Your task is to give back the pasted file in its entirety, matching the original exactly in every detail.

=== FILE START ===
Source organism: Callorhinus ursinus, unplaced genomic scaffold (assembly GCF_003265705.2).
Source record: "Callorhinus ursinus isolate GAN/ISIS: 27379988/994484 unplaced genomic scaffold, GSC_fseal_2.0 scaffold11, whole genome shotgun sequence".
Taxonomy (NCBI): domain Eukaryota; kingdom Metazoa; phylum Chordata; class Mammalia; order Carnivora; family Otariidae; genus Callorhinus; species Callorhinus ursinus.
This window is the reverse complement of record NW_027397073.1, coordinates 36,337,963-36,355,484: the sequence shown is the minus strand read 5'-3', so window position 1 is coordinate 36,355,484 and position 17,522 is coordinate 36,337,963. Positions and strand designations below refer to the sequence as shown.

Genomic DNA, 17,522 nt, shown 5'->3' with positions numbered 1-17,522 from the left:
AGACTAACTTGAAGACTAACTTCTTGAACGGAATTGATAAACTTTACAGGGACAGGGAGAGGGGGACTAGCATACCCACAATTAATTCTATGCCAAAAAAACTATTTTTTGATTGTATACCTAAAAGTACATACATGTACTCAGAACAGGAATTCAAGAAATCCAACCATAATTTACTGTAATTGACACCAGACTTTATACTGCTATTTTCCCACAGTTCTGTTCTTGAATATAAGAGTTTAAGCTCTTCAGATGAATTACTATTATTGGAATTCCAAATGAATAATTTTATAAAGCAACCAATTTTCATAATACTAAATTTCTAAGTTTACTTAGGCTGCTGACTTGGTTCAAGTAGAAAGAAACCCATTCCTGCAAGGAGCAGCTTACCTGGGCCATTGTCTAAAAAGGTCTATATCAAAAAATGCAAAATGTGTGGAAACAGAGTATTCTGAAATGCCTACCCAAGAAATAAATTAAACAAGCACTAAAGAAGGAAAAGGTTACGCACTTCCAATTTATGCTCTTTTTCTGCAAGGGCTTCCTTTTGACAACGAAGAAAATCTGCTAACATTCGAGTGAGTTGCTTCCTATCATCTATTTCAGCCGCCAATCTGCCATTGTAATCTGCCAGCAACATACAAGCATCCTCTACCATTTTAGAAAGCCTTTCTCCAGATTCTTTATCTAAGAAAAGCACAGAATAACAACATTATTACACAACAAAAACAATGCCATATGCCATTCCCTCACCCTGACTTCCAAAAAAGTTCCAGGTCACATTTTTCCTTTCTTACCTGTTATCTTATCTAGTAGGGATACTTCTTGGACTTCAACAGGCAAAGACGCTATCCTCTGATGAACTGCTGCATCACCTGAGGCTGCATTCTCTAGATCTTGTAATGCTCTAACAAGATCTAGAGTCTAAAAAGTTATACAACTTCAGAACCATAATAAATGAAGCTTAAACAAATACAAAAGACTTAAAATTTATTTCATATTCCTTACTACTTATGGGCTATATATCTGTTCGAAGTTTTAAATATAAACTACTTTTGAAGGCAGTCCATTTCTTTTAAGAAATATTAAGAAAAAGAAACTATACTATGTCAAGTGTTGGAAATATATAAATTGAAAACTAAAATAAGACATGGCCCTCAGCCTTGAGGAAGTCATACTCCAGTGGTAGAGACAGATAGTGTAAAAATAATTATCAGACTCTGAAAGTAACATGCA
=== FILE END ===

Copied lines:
Source organism: Callorhinus ursinus, unplaced genomic scaffold (assembly GCF_003265705.2).
Source record: "Callorhinus ursinus isolate GAN/ISIS: 27379988/994484 unplaced genomic scaffold, GSC_fseal_2.0 scaffold11, whole genome shotgun sequence".
Taxonomy (NCBI): domain Eukaryota; kingdom Metazoa; phylum Chordata; class Mammalia; order Carnivora; family Otariidae; genus Callorhinus; species Callorhinus ursinus.
This window is the reverse complement of record NW_027397073.1, coordinates 36,337,963-36,355,484: the sequence shown is the minus strand read 5'-3', so window position 1 is coordinate 36,355,484 and position 17,522 is coordinate 36,337,963. Positions and strand designations below refer to the sequence as shown.

Genomic DNA, 17,522 nt, shown 5'->3' with positions numbered 1-17,522 from the left:
AGACTAACTTGAAGACTAACTTCTTGAACGGAATTGATAAACTTTACAGGGACAGGGAGAGGGGGACTAGCATACCCACAATTAATTCTATGCCAAAAAAACTATTTTTTGATTGTATACCTAAAAGTACATACATGTACTCAGAACAGGAATTCAAGAAATCCAACCATAATTTACTGTAATTGACACCAGACTTTATACTGCTATTTTCCCACAGTTCTGTTCTTGAATATAAGAGTTTAAGCTCTTCAGATGAATTACTATTATTGGAATTCCAAATGAATAATTTTATAAAGCAACCAATTTTCATAATACTAAATTTCTAAGTTTACTTAGGCTGCTGACTTGGTTCAAGTAGAAAGAAACCCATTCCTGCAAGGAGCAGCTTACCTGGGCCATTGTCTAAAAAGGTCTATATCAAAAAATGCAAAATGTGTGGAAACAGAGTATTCTGAAATGCCTACCCAAGAAATAAATTAAACAAGCACTAAAGAAGGAAAAGGTTACGCACTTCCAATTTATGCTCTTTTTCTGCAAGGGCTTCCTTTTGACAACGAAGAAAATCTGCTAACATTCGAGTGAGTTGCTTCCTATCATCTATTTCAGCCGCCAATCTGCCATTGTAATCTGCCAGCAACATACAAGCATCCTCTACCATTTTAGAAAGCCTTTCTCCAGATTCTTTATCTAAGAAAAGCACAGAATAACAACATTATTACACAACAAAAACAATGCCATATGCCATTCCCTCACCCTGACTTCCAAAAAAGTTCCAGGTCACATTTTTCCTTTCTTACCTGTTATCTTATCTAGTAGGGATACTTCTTGGACTTCAACAGGCAAAGACGCTATCCTCTGATGAACTGCTGCATCACCTGAGGCTGCATTCTCTAGATCTTGTAATGCTCTAACAAGATCTAGAGTCTAAAAAGTTATACAACTTCAGAACCATAATAAATGAAGCTTAAACAAATACAAAAGACTTAAAATTTATTTCATATTCCTTACTACTTATGGGCTATATATCTGTTCGAAGTTTTAAATATAAACTACTTTTGAAGGCAGTCCATTTCTTTTAAGAAATATTAAGAAAAAGAAACTATACTATGTCAAGTGTTGGAAATATATAAATTGAAAACTAAAATAAGACATGGCCCTCAGCCTTGAGGAAGTCATACTCCAGTGGTAGAGACAGATAGTGTAAAAATAATTATCAGACTCTGAAAGTAACATGCA